2 3688 MOHAMMAD GHOMI Proof. Let I and J be the segments in S1 determined by t and s. After a rotation, we may assume that T (t) = k = T (s), where k := (0, 0, 1), the north pole of S2 . Let f : I R be given by f (t) := (t), k , where is the parent curve of T , that is, T (t) = (t)/ (t), and dene the equator of S2 as E := x S2 | x, k = 0 . Since T (t) = k = T (s), it follows that (t), (s) E (a tangent vector of a sphere can be vertical only at the equator). Consequently, f (t) = 0 = f (s). But, since is orthogonal to E at its end points, f is not identically zero. So f has a critical point p in the interior of I; therefore, 0 = f (p) = (p), k = (p) T (p), k which yields T (p), k = 0, or T (p) E. Thus, distS2 T (t), T (p) = . 2 Similarly there exists a point q in J whose spherical distance from T (t) is /2. Note 1. The above lemma implies that the total curvature of a spherical curve segment which has parallel tangents at its end points is at least . Can one ob- tain lower bounds for total curvature of curves with parallel ends on other quadric surfaces? If so, then one could generalize the following theorem accordingly. Now we are ready to prove the main result of this note: Theorem. There are no skew loops on ellipsoids. Proof. Since skew loops are anely invariant, it is enough to rule out their existence on spheres. Let : S1 S2 be a C 1 immersed loop, and let i be a family of C 2 immersed loops on S2 which converge to with respect to the C 1 norm. Let T be the tantrix of , and let Ti be the tantrix of i . Since there are no C 2 skew loops on S2 , at least one of the following conditions holds for each i: 1. Ti (S1 ) Ti (S1 ) = . 2. There exist ti , si S1 , ti = si , such that Ti (ti ) = Ti (si ). Suppose that there exists a subsequence ij of i all of whose elements satisfy condition 1 above. Then, since Ti converges to T (with respect to the C 0 norm), T satises the same condition, which in turn yields that is not skew, and we are done. So we may assume that there exists an integer N , such that condition 2 above is satised for all i N . Then T (s) = T (t), where t and s are limit points of ti and si , respectively. Next recall that, by the above Lemma, there are points pi and qi , in the interior of each of the segments of S1 determined by ti and si , such that distS2 Ti (ti ), Ti (pi ) = = distS2 Ti (ti ), Ti (qi ) . 2 Thus, if p and q are limits of pi and qi , continuity of distS2 yields that distS2 T (t), T (p) = = distS2 T (t), T (q) . 2 License or copyright restrictions may apply to redistribution; see

3 NONEXISTENCE OF SKEW LOOPS ON ELLIPSOIDS 3689 In particular, p = t and q = t. Now let Ii and Ji be segments of S1 determined by ti and si such that pi Ii and qi Ji , and let I and J be the limits of these segments, respectively. Then p I and q J. Thus p = t and q = t imply that I = t and J = t, respectively. Since I and J are each bounded by t and s, this yields t = s. Hence is not skew. Note 2. There is a simple argument for proving the nonexistence of C 1 skew loops : S1 S2 provided we assume that (S1 ) does not pass through any pairs of antipodal points of S2 . To see this let t, s S1 be a pair of points which maximize distS2 ((t), (s)). Then the geodesic segment in S2 connecting (s) and (t) is orthogonal to (S1 ) at these two points (here we use the assumption that (t) = (s)). But every geodesic of S2 is a great circle, given by the intersection of S2 with a plane passing through the origin. Thus (S1 ) is perpendicular, at (t) and (s), to this plane, which yields that T (t) = T (s). The author and B. Solomon [3] have shown that, in addition to the ellipsoids, there are no C 2 skew loops on any quadric surfaces of positive curvature, and also have proved the converse. Further, S. Tabachnikov [7] has ruled out the existence of generic skew loops on any quadric surfacea result which generalizes to all dimensions (there are no generic skew branes on quadric hypersurfaces). Earlier J. H. White [8] had obtained the same result for spheres by studying the critical points of the intrinsic distances on the sphere. All these results assume C 2 regu- larity. But, as for the case of two-dimensional ellipsoids studied in this paper, we believe that C 1 regularity should be enough: Conjecture. Any closed C 1 -immersed submanifold M n of Rn+2 has a pair of parallel tangent spaces if it lies on a quadric hypersurface. In other words, there exists no skew branes on a quadric hypersurface. For results on the existence of skew submanifolds in arbitrary dimensions see [4]. Acknowledgment The author thanks David Jerison for a stimulating conversation during a visit to MIT, where this problem was solved. Further, he is indebted to Bruce Solomon and Serge Tabachnikov for their interest in skew submanifolds and for pointing out errors in earlier drafts of this work. References 1. W. Fenchel, Uber einen Jacobischen Satz der Kurventheorie. Tohoku Math J., 39:9597, 1934. 2. M. Ghomi, Shadows and convexity of surfaces. Ann. of Math. (2), 155(1):281293, 2002. MR1888801 (2003d:53006) 3. M. Ghomi and B. Solomon, Skew loops and quadric surfaces. Comment. Math. Helv. 77:767 782, 2002. MR1949113 (2003m:53003) 4. M. Ghomi and S. Tabachnikov, Totally skew embeddings of manifolds. Preprint. 5. B. Segre, Global dierential properties of closed twisted curves. Rend. Sem. Mat. Fis. Milano, 38:256263, 1968. MR0240754 (39:2099) 6. B. Solomon, Tantrices of spherical curves. Amer. Math. Monthly, 103(1):3039, 1996. MR1369149 (97a:53002) 7. S. Tabachnikov, On skew loops, skew branes, and quadratic hypersurfaces. Moscow Math. J., 3 (2003), 681690. MR2025279 (2004m:53007) License or copyright restrictions may apply to redistribution; see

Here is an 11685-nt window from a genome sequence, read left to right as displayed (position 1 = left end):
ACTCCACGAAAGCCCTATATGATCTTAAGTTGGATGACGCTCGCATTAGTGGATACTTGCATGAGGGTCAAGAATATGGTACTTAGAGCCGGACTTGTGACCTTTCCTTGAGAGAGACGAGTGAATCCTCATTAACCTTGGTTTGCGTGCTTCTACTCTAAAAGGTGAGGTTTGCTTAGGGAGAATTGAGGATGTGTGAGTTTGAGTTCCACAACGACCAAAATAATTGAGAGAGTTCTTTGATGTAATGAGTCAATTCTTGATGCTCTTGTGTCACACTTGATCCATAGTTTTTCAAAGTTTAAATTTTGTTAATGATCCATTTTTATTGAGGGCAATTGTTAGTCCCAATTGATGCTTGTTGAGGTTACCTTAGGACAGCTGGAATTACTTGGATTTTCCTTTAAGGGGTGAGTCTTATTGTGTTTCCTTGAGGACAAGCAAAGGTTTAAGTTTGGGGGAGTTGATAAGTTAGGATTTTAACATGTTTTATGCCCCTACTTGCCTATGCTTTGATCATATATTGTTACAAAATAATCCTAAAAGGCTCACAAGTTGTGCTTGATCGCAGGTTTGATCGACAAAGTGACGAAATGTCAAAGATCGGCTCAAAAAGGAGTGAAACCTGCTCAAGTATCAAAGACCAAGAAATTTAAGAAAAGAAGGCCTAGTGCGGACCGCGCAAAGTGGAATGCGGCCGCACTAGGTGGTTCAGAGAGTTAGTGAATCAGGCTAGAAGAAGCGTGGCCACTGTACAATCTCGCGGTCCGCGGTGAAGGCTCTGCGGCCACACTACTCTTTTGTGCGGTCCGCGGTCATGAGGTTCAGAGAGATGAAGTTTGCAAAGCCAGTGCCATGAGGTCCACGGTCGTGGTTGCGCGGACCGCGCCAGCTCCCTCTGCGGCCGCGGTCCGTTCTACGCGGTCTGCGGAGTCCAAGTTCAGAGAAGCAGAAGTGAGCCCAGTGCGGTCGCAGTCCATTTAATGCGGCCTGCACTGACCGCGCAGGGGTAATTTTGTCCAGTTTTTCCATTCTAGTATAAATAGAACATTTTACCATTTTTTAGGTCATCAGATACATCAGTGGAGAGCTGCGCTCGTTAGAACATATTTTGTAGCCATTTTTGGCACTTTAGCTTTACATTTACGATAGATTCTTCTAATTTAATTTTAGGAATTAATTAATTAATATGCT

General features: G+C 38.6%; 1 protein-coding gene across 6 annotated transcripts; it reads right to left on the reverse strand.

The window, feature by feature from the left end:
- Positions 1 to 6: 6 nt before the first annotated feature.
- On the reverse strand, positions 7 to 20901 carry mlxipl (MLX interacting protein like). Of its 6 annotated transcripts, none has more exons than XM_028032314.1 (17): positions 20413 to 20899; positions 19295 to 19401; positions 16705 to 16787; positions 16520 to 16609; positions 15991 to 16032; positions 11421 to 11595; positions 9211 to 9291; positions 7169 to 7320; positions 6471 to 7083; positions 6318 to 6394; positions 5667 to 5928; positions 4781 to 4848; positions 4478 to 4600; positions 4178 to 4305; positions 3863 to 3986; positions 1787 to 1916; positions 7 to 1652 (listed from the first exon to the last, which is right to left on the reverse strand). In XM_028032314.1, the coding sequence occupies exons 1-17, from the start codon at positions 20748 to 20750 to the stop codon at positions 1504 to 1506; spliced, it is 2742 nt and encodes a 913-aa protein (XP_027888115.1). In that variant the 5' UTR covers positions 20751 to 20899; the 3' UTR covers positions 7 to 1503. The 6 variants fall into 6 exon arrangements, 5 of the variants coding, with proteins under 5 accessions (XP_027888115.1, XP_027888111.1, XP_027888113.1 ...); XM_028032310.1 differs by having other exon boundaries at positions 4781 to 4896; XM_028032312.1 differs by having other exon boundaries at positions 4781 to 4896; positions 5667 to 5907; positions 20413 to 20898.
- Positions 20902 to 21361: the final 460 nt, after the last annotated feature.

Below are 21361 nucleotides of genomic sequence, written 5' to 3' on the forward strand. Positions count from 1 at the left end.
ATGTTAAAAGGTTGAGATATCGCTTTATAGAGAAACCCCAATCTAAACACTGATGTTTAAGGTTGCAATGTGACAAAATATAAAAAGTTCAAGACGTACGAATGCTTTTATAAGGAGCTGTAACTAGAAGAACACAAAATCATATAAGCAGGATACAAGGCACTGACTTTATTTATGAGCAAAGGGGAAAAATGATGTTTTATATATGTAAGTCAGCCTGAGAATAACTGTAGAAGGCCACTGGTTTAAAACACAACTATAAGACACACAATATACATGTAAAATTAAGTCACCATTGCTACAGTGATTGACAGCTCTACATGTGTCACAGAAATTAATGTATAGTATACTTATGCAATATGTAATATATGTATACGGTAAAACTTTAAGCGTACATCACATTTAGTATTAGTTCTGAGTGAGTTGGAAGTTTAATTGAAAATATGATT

4 3690 MOHAMMAD GHOMI 8. J. H. White, Global properties of immersions into Euclidean spheres. Indiana Univ. Math. J., 20:11871194, 1971. MR0283815 (44:1045) 9. Y.-Q. Wu, Knots and links without parallel tangents. Bull. London Math. Soc., 34:681690, 2002. MR1924195 (2003h:57012) School of Mathematics, Georgia Institute of Technology, Atlanta, Georia 30332 Current address: Department of Mathematics, Penn State University, University Park, Penn- sylvania 16802 E-mail address: [email protected] URL: License or copyright restrictions may apply to redistribution; see

Load More